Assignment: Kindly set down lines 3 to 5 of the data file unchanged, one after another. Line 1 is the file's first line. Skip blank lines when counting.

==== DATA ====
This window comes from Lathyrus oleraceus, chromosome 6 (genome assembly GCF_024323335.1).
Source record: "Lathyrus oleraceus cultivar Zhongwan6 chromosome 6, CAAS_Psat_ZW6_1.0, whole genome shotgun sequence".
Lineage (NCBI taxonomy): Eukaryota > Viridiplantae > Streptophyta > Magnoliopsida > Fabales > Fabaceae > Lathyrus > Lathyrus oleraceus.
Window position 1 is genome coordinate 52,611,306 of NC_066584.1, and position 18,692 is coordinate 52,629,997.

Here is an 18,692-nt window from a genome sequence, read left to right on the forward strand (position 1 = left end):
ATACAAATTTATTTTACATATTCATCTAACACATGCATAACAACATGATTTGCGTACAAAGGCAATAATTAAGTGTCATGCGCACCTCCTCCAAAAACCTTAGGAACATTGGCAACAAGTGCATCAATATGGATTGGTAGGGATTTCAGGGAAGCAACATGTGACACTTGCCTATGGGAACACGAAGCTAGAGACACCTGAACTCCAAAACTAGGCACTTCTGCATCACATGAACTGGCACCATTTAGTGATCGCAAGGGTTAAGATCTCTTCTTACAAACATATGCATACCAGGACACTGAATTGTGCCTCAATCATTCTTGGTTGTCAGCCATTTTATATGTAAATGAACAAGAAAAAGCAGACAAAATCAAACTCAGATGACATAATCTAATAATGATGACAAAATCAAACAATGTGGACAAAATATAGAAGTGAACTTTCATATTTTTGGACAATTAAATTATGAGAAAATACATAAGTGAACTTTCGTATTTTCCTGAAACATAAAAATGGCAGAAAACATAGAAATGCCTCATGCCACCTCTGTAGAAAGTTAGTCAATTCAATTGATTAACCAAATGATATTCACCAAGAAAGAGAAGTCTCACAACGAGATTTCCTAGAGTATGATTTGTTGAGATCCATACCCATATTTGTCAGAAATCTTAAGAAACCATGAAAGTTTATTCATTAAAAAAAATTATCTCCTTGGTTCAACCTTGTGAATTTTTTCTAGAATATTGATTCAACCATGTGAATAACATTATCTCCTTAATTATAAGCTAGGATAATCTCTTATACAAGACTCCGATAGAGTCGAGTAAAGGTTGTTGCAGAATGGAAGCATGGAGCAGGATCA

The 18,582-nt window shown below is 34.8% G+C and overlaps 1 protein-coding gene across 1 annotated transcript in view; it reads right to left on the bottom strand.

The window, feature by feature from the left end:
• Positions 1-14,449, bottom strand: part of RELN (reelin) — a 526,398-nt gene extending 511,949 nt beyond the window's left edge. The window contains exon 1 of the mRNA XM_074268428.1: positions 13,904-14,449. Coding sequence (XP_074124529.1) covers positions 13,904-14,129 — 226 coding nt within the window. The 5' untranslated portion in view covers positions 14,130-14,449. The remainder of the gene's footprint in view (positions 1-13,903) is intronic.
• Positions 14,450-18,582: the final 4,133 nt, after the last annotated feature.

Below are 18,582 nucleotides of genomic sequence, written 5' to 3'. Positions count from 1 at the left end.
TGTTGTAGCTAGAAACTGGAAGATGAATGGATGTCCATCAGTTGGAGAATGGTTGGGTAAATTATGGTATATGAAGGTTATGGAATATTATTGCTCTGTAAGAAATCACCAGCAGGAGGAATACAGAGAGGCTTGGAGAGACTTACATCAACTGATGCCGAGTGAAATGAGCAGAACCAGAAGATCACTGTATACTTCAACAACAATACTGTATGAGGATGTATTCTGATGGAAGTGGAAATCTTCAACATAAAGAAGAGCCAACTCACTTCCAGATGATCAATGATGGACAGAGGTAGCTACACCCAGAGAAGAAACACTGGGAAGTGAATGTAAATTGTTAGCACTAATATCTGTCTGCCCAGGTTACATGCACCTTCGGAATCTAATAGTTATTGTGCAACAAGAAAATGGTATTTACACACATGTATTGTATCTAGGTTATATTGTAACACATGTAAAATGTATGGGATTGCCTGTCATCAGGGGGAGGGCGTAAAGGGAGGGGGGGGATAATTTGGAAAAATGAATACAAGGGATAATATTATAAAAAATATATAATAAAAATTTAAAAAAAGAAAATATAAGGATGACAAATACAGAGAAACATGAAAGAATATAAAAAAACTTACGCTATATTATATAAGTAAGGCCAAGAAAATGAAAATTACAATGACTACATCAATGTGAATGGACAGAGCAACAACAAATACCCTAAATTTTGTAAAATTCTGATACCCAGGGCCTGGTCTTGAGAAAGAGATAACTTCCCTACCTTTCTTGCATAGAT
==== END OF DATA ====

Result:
Lineage (NCBI taxonomy): Eukaryota > Viridiplantae > Streptophyta > Magnoliopsida > Fabales > Fabaceae > Lathyrus > Lathyrus oleraceus.
Window position 1 is genome coordinate 52,611,306 of NC_066584.1, and position 18,692 is coordinate 52,629,997.

Here is an 18,692-nt window from a genome sequence, read left to right on the forward strand (position 1 = left end):